Susana Villarán (ATR)
(ATR) The mayor of Lima, Peru says the 2019 Pan-American Games are part of a strategy to bring sport to as many people in the city as well as the country.
Susana Villarán says more than $100 million is being invested in sport infrastructure in the city ahead of the Pan Am Games. Besides arenas and other venues needed for the Pan Ams, neighborhood facilities are also being built.
The Peruvian capital won the right to host the Pan Ams last year, making it second bid for the games. Lima hosted the 2013 IOC Sport for All conference and it is one of the two bids to host the 2017 IOC Session, Helsinki, the other contender. And it’s in the race to win the 2021 World Games, competing against bids from the US and Russia.
Villarán believes the experience of Lima with the Pan Ams and other events will lead to more hosting for Peru.
She’s been involved with politics since her teenage days and has been on the ballot plenty of times for city and national elections, including a bid for the Peruvian presidency. Elected in 2010 to her first term, she is in the midst of a campaign for reelection with the first vote set for October 5.
Villarán spoke with Around the Rings
Editor Ed Hula at City Hall last month.
Around the Rings
: You became mayor in 2010, which was about the time which Lima was getting involved with the Pan-American Games. What do you think of that? Is it a good thing for Lima?
: It’s an extraordinary opportunity in many senses. We are thinking about the legacy of the Pan-American Games for Lima. Lima is the only capital city in South America that has the Pacific Ocean, which makes it unique. Our cultural and territorial identity and the weather are very important for the Pan-American Games. It’s the first time in Lima’s history to host the Pan-American Games. The legacy of the Pan-American Games on the city is important in many aspects.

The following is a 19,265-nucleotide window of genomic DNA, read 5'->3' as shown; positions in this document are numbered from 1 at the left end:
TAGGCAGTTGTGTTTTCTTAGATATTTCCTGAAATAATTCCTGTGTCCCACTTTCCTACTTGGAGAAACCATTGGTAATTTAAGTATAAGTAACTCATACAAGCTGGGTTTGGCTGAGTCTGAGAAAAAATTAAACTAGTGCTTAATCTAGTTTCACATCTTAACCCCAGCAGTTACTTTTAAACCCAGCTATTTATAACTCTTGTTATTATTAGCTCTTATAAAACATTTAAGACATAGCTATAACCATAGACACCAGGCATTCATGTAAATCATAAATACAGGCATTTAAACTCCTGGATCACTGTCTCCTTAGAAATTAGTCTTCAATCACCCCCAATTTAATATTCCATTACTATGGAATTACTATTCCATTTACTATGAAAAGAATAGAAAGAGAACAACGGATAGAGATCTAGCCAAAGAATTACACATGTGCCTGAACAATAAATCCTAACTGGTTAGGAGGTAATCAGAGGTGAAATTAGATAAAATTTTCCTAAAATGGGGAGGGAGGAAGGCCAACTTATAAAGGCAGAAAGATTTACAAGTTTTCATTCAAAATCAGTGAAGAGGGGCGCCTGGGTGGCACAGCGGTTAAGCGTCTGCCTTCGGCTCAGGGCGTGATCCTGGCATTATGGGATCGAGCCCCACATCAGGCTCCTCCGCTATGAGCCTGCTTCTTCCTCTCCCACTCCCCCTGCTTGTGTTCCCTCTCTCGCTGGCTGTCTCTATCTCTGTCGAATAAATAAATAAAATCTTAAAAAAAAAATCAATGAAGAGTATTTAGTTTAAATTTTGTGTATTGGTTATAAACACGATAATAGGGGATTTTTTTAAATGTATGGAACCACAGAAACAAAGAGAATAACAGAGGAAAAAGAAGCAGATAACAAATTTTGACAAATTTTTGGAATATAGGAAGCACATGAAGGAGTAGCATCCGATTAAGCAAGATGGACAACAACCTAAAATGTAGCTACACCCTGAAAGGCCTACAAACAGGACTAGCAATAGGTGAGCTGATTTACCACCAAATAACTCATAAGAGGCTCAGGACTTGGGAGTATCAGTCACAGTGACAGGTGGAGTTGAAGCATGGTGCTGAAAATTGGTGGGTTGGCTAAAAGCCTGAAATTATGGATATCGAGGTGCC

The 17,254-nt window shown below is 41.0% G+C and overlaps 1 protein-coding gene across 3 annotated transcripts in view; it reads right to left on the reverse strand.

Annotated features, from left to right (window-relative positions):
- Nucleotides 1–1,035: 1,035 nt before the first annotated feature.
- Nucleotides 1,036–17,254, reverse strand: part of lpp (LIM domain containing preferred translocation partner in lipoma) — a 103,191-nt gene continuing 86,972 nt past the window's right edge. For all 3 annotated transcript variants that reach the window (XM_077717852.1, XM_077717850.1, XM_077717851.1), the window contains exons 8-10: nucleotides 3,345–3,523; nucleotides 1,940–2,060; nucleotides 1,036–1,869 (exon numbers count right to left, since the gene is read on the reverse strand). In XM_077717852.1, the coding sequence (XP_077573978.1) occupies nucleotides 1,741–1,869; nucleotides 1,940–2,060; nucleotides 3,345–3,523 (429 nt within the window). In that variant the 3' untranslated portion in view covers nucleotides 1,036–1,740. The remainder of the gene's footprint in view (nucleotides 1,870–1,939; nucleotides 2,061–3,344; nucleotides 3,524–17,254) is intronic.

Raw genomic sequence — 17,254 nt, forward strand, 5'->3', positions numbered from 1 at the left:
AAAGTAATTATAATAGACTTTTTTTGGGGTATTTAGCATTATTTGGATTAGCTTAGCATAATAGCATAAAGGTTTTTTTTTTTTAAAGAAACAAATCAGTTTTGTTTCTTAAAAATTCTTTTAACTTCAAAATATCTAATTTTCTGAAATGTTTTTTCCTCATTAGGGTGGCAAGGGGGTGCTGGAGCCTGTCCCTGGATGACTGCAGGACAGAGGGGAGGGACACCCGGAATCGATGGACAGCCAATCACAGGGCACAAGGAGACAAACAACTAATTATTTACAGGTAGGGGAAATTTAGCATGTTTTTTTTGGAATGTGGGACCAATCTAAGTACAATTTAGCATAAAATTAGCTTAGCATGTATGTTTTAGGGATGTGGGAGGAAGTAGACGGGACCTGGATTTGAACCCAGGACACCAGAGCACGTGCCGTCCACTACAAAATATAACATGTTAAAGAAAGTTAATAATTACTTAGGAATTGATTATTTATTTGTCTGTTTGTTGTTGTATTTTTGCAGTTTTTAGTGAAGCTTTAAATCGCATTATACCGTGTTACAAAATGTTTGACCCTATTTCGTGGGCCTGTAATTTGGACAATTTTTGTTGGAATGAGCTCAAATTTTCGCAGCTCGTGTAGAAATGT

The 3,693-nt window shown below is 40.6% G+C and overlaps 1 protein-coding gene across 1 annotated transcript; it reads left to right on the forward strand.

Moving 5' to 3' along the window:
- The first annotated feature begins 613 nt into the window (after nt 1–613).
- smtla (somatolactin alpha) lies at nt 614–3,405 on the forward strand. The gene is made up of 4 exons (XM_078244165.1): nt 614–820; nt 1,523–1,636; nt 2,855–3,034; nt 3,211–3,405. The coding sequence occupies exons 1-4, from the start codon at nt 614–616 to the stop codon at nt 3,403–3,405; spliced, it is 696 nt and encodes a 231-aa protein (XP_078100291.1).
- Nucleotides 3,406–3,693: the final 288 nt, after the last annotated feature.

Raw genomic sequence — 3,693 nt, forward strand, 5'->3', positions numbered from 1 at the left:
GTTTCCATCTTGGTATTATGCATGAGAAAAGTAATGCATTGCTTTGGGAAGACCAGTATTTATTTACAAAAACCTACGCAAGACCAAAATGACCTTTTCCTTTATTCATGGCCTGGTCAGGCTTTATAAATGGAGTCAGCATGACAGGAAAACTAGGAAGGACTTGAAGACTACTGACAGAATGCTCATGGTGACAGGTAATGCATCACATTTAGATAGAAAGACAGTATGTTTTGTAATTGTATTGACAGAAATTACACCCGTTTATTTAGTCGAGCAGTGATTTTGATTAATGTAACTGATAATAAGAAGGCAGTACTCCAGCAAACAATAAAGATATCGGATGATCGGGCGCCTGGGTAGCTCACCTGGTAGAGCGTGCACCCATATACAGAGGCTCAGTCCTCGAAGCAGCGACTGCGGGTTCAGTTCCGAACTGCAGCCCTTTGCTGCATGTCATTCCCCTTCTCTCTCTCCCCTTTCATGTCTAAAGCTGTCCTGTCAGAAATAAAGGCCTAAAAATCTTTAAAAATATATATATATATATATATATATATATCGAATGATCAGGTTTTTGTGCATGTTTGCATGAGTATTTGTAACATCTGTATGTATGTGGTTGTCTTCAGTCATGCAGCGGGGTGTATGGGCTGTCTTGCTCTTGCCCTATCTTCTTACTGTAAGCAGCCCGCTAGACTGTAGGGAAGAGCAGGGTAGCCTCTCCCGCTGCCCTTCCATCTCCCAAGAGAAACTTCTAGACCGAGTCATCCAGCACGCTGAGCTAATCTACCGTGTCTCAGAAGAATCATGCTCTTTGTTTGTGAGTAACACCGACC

The new velodrome is near completion. (ATR)
First, we need to invest in infrastructure, but thinking of the city as well as the Games: connectivity and transportation. Investments on infrastructure for sports and the legacy for sports will remain in different territories of Lima for the people and for the daily practice of several sports. That’s a legacy we are willing to leave for Lima, forever, for the people to remember, that the Pan-American Games were good for the city.
Second: from the moment we were elected at Toronto for the Pan-American Games, we were thinking with the Olympic Committee that the practice of sports is something that needs to be reinforced as public policy in Lima for all the children in all the territories in all the country. In Lima it is a public policy. We are building infrastructure in the city as we speak, even before we knew we would host the Pan-American Games in 2019. We are building infrastructure and promoting sports for all of our children and adults. The massive practice of sport should promote values such as discipline, rules, and equality in our country.
Third, legacy, we want to promote excellence. We want to win many gold medals! We need a ring of gold and silver medals. Why? We need to have a goal. For instance, two or three weeks ago, we were beside the ocean where we have one of the most permanent and beautiful waves we have for surf, and many people from all over the world come and practice surfing here. It’s part of the municipality of Lima, and we decided to give it to surfing federation to practice their sport. We will build a high-performance aquatic and surfing center there. Also, we have a lot of world champions here in Peru and Lima. It’s these three levels: we need infrastructure that lasts for the people, the massive practice of sports in all disciplines, including breaking the gap that certain sports are for certain economic classes, because Lima is a beautiful city but it’s very unequal, and promoting high performance sports.
: Where do you find the money? Is that ever an issue?